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SATHI Program Faces Cancellation Under Department of Science and Technology

The recent cancellation of the SATHI (Sophisticated Analytical and Technical Help Institutes) program under the Department of Science and Technology (DST) has ignited a wave of apprehension among researchers and academics. This move has raised concerns regarding its potential impact on research funding, particularly in the context of the anticipated introduction of the National Research Foundation (NRF) and the potential influence of the private sector in shaping the research landscape.

SATHI Program Overview and Cancellation:

Launched in 2020, the SATHI program aimed to establish centers equipped with advanced analytical instruments, fostering collaboration and resource-sharing among institutions. The recent cancellation of the call for proposals under SATHI has left educational institutions, especially in Kerala, anxious about the future of their research initiatives.

Purpose of SATHI and Consortium Model:

SATHI operated on a consortium model, where a lead organization hosted advanced research equipment, providing access to partner institutions lacking such resources. The program’s cancellation has prompted concerns about the shrinking availability of funding sources for critical research and development equipment.

Speculation Surrounding NRF Introduction:

Within the academic community, speculation is rife that the SATHI cancellation may be a precursor to the introduction of the National Research Foundation (NRF). The recently passed Anusandhan NRF Bill, 2023, envisions a centralized body for research funding, with a significant reliance on private sector investments.

NRF Bill and Funding Allocation:

The NRF Bill anticipates an allocation of ₹50,000 crores over the next five years, with nearly ₹36,000 crores expected to come from the private sector. This substantial private sector involvement in research funding has triggered concerns about potential shifts in research priorities.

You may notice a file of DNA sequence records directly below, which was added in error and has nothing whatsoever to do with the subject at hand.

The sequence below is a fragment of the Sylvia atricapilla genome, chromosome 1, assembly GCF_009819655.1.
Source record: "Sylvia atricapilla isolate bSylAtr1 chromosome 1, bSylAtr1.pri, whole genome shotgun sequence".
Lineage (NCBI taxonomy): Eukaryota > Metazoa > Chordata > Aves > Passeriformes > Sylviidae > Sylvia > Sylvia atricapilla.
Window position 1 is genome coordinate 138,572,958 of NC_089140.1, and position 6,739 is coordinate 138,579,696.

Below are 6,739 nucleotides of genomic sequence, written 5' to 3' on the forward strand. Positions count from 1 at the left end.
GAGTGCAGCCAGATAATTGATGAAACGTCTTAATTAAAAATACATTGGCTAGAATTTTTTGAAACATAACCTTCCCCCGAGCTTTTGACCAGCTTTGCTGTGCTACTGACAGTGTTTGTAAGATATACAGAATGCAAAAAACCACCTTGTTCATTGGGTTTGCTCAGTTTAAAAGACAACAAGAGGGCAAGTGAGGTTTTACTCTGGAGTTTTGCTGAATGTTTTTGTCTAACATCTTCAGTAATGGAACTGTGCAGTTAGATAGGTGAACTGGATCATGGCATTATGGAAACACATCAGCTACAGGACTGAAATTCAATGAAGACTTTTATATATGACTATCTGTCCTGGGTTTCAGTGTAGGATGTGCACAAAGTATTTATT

Concerns and Fear of Market Influence:

Researchers fear that increased private sector participation might lead to market forces dictating research priorities. There is a growing concern that this could compromise the autonomy of educational institutions, influencing their research agendas towards projects with commercial viability rather than focusing on fundamental research.

Uncertainty and Academic Apprehension:

The cancellation of the SATHI program, coupled with the impending introduction of the NRF, has created uncertainty about the future of research funding in the country. Academics are apprehensive about potential shifts in focus and worry about reduced emphasis on fundamental research in favor of projects aligned with market interests.

Broader Implications for Scientific Inquiry:

Beyond the immediate concerns about the cancellation of one program, the academic community’s apprehension extends to the broader implications for research priorities and the nature of scientific inquiry in the country. The evolving landscape prompts a reflection on how future policies may impact the pursuit of knowledge and innovation.

As the academic community navigates these uncertainties, there is a call for transparent dialogue and collaborative decision-making to ensure that the trajectory of research funding aligns with the overarching goal of advancing knowledge for the benefit of society.

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